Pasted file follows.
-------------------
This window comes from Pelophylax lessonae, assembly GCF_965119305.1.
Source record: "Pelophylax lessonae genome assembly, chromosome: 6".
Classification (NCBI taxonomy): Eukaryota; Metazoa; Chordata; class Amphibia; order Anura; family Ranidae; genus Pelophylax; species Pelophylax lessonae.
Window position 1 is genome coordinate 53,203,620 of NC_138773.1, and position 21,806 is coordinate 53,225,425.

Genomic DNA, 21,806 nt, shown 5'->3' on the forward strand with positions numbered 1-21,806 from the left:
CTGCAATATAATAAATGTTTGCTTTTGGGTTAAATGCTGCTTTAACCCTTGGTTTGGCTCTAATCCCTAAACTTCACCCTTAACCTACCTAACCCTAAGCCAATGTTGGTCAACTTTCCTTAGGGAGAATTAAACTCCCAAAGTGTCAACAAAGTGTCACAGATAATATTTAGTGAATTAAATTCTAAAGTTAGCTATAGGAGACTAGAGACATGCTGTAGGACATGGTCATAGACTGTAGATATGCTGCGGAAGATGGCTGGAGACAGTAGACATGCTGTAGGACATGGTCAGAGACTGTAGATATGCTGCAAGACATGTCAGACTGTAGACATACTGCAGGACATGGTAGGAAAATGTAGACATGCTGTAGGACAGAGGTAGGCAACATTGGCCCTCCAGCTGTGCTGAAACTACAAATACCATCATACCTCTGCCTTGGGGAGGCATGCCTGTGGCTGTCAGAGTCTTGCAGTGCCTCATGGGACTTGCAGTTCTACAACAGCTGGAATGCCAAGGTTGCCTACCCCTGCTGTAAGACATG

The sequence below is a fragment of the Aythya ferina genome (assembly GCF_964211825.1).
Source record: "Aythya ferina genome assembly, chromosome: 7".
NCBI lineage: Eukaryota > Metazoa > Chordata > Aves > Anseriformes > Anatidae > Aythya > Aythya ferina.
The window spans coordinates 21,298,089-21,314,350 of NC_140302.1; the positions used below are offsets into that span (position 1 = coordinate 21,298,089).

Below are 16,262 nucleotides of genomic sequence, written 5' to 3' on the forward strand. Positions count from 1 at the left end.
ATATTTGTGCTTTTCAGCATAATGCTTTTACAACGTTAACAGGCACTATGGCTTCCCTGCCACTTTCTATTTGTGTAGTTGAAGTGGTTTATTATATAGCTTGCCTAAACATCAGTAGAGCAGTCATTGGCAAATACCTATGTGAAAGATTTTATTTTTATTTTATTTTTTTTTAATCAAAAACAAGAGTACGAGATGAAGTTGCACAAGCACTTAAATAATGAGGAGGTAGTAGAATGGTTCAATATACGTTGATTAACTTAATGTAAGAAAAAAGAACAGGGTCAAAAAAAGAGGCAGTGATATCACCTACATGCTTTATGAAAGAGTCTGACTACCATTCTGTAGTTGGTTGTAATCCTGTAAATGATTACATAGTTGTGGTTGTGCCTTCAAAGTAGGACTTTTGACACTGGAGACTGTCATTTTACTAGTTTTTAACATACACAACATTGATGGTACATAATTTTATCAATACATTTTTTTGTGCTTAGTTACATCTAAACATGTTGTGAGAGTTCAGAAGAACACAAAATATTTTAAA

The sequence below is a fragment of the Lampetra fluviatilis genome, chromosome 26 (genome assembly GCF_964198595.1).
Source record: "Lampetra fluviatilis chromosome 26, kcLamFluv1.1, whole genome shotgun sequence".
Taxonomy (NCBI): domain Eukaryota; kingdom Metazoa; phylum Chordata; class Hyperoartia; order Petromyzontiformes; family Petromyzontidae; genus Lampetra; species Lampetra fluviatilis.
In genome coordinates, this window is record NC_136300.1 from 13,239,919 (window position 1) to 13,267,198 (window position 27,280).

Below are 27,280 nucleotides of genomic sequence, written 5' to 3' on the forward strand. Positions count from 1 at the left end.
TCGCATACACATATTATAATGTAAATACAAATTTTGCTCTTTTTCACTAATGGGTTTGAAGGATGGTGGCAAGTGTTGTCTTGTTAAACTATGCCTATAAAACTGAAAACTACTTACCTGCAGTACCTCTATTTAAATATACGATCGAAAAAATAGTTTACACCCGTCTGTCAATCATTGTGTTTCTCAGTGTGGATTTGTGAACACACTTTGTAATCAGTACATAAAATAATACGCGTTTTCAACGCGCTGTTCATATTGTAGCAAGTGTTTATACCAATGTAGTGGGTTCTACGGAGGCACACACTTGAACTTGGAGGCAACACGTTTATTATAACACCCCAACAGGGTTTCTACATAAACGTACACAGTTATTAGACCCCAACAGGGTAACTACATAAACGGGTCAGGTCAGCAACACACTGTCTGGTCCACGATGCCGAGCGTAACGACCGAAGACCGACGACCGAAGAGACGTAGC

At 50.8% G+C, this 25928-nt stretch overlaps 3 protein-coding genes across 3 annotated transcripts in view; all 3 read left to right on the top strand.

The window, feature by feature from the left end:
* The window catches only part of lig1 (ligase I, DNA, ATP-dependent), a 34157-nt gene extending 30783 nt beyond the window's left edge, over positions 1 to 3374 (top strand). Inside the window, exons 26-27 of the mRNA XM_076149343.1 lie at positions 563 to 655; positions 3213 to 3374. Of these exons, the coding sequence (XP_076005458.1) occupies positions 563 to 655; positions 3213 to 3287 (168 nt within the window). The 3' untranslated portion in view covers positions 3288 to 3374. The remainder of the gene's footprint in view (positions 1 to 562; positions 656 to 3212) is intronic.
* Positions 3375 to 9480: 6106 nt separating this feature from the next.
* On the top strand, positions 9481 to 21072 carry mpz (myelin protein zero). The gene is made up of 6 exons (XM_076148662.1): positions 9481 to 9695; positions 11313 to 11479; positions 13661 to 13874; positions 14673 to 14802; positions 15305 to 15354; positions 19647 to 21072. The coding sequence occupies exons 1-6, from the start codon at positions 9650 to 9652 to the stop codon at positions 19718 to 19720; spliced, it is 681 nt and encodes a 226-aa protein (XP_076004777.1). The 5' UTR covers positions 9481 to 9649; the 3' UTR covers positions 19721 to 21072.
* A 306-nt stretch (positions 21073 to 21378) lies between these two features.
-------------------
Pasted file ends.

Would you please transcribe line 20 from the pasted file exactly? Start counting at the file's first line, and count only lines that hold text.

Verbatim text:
The window, feature by feature from the left end: